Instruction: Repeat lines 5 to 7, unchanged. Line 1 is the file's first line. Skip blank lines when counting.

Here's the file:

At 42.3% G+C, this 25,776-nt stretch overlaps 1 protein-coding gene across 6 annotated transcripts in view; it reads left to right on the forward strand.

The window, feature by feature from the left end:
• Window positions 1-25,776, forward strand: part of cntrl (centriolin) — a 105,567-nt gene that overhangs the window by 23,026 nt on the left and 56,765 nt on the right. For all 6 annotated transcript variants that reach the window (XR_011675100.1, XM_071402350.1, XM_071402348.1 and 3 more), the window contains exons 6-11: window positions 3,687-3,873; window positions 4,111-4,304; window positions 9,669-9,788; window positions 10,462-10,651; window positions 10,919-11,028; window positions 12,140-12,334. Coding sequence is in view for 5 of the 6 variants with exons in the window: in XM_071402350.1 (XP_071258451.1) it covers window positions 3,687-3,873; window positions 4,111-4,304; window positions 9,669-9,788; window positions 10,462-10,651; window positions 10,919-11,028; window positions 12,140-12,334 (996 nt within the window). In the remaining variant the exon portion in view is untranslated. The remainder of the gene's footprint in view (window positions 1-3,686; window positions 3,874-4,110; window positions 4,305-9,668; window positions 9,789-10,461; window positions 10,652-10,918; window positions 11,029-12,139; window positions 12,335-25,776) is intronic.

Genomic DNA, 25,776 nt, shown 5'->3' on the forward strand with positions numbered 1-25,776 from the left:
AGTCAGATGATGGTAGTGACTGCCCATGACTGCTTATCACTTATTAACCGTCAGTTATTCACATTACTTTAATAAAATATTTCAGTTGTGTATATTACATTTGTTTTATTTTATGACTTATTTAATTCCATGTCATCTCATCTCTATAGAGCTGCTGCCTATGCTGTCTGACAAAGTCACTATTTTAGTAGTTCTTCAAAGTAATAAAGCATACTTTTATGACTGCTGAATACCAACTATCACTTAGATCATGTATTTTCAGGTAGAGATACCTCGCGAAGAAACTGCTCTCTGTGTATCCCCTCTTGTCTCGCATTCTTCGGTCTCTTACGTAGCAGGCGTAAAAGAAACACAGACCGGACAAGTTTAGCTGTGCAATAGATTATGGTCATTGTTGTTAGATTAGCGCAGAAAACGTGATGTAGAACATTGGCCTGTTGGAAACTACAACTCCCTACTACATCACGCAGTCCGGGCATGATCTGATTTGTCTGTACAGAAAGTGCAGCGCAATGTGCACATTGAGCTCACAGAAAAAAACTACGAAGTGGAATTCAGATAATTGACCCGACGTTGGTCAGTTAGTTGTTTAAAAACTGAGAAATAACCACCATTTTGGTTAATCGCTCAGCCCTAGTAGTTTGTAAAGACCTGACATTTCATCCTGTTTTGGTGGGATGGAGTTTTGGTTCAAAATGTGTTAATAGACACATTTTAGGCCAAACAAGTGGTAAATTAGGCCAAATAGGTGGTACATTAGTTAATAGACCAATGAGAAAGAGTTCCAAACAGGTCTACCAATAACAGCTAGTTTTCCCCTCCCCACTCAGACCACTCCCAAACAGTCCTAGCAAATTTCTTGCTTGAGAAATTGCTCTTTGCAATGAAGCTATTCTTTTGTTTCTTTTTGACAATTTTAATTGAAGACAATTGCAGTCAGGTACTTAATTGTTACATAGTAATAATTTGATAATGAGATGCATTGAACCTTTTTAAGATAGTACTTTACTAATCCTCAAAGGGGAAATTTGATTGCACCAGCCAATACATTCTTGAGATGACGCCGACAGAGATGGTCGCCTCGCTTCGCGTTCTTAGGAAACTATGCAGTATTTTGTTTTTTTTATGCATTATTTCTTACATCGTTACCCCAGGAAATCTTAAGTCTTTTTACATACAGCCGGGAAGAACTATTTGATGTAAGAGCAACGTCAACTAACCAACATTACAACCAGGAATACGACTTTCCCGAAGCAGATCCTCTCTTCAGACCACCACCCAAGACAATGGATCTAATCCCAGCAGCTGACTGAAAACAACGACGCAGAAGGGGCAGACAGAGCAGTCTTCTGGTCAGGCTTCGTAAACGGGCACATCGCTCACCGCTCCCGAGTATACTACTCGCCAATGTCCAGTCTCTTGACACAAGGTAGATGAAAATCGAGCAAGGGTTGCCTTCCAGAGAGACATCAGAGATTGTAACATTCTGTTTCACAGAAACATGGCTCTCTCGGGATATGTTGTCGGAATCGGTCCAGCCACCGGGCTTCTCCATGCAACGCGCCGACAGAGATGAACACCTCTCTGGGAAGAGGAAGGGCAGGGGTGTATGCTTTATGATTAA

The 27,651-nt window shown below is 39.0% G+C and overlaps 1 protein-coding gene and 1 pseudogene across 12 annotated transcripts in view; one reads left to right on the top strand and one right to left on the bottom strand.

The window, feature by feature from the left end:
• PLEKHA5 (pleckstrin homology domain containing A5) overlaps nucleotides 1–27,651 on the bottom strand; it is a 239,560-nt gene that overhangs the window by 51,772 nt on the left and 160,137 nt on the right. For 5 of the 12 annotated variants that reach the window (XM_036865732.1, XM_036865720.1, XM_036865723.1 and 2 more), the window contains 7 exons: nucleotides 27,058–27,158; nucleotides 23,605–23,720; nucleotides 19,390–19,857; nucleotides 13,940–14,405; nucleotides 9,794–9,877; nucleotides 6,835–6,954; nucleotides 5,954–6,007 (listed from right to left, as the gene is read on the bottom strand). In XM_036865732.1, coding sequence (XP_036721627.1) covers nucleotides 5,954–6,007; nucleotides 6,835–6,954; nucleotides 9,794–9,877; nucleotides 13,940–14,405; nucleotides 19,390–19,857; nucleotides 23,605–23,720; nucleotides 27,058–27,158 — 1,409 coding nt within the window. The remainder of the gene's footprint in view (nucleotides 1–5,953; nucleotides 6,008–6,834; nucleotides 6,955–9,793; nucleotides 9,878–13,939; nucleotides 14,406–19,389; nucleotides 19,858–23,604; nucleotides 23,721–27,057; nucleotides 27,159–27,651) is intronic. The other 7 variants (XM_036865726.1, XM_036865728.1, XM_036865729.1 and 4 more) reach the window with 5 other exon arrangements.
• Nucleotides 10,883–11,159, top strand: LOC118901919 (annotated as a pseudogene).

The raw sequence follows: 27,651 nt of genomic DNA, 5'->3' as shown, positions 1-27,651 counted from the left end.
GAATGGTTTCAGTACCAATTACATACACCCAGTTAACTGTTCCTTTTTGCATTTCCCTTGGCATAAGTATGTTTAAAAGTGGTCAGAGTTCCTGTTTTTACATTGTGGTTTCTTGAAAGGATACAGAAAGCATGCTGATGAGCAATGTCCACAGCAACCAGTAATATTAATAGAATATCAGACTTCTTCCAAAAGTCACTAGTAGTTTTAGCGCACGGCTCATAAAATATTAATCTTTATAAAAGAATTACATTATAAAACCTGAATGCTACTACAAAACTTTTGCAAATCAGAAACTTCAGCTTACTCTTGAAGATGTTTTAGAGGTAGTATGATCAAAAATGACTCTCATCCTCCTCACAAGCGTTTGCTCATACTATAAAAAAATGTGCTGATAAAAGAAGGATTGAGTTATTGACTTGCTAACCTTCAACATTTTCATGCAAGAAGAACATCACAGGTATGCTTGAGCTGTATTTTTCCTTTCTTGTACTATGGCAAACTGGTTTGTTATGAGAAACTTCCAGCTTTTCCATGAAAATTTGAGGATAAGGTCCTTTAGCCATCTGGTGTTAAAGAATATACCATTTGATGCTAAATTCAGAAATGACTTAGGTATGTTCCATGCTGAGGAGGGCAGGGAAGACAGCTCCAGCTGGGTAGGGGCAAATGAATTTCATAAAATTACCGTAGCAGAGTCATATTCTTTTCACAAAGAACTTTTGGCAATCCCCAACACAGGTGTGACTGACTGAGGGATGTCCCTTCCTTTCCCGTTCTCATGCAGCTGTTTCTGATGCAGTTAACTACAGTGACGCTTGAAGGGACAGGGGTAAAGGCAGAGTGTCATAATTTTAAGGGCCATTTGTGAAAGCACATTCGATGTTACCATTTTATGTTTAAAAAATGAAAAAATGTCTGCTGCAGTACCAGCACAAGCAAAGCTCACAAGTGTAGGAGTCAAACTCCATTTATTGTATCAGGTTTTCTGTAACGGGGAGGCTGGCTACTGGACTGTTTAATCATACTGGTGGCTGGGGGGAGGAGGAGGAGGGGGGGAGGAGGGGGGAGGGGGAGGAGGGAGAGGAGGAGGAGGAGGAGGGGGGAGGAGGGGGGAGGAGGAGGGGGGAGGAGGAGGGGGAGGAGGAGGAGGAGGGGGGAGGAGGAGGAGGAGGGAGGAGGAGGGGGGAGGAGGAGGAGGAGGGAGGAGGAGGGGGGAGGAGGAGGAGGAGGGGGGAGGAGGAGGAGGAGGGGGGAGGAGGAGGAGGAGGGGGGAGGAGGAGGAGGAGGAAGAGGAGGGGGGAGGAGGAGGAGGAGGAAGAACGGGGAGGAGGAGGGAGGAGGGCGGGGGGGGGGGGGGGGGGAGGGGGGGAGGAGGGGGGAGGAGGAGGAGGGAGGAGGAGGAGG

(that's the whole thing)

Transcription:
AGTCAGATGATGGTAGTGACTGCCCATGACTGCTTATCACTTATTAACCGTCAGTTATTCACATTACTTTAATAAAATATTTCAGTTGTGTATATTACATTTGTTTTATTTTATGACTTATTTAATTCCATGTCATCTCATCTCTATAGAGCTGCTGCCTATGCTGTCTGACAAAGTCACTATTTTAGTAGTTCTTCAAAGTAATAAAGCATACTTTTATGACTGCTGAATACCAACTATCACTTAGATCATGTATTTTCAGGTAGAGATACCTCGCGAAGAAACTGCTCTCTGTGTATCCCCTCTTGTCTCGCATTCTTCGGTCTCTTACGTAGCAGGCGTAAAAGAAACACAGACCGGACAAGTTTAGCTGTGCAATAGATTATGGTCATTGTTGTTAGATTAGCGCAGAAAACGTGATGTAGAACATTGGCCTGTTGGAAACTACAACTCCCTACTACATCACGCAGTCCGGGCATGATCTGATTTGTCTGTACAGAAAGTGCAGCGCAATGTGCACATTGAGCTCACAGAAAAAAACTACGAAGTGGAATTCAGATAATTGACCCGACGTTGGTCAGTTAGTTGTTTAAAAACTGAGAAATAACCACCATTTTGGTTAATCGCTCAGCCCTAGTAGTTTGTAAAGACCTGACATTTCATCCTGTTTTGGTGGGATGGAGTTTTGGTTCAAAATGTGTTAATAGACACATTTTAGGCCAAACAAGTGGTAAATTAGGCCAAATAGGTGGTACATTAGTTAATAGACCAATGAGAAAGAGTTCCAAACAGGTCTACCAATAACAGCTAGTTTTCCCCTCCCCACTCAGACCACTCCCAAACAGTCCTAGCAAATTTCTTGCTTGAGAAATTGCTCTTTGCAATGAAGCTATTCTTTTGTTTCTTTTTGACAATTTTAATTGAAGACAATTGCAGTCAGGTACTTAATTGTTACATAGTAATAATTTGATAATGAGATGCATTGAACCTTTTTAAGATAGTACTTTACTAATCCTCAAAGGGGAAATTTGATTGCACCAGCCAATACATTCTTGAGATGACGCCGACAGAGATGGTCGCCTCGCTTCGCGTTCTTAGGAAACTATGCAGTATTTTGTTTTTTTTATGCATTATTTCTTACATCGTTACCCCAGGAAATCTTAAGTCTTTTTACATACAGCCGGGAAGAACTATTTGATGTAAGAGCAACGTCAACTAACCAACATTACAACCAGGAATACGACTTTCCCGAAGCAGATCCTCTCTTCAGACCACCACCCAAGACAATGGATCTAATCCCAGCAGCTGACTGAAAACAACGACGCAGAAGGGGCAGACAGAGCAGTCTTCTGGTCAGGCTTCGTAAACGGGCACATCGCTCACCGCTCCCGAGTATACTACTCGCCAATGTCCAGTCTCTTGACACAAGGTAGATGAAAATCGAGCAAGGGTTGCCTTCCAGAGAGACATCAGAGATTGTAACATTCTGTTTCACAGAAACATGGCTCTCTCGGGATATGTTGTCGGAATCGGTCCAGCCACCGGGCTTCTCCATGCAACGCGCCGACAGAGATGAACACCTCTCTGGGAAGAGGAAGGGCAGGGGTGTATGCTTTATGATTAA

The 27,651-nt window shown below is 39.0% G+C and overlaps 1 protein-coding gene and 1 pseudogene across 12 annotated transcripts in view; one reads left to right on the top strand and one right to left on the bottom strand.

The window, feature by feature from the left end: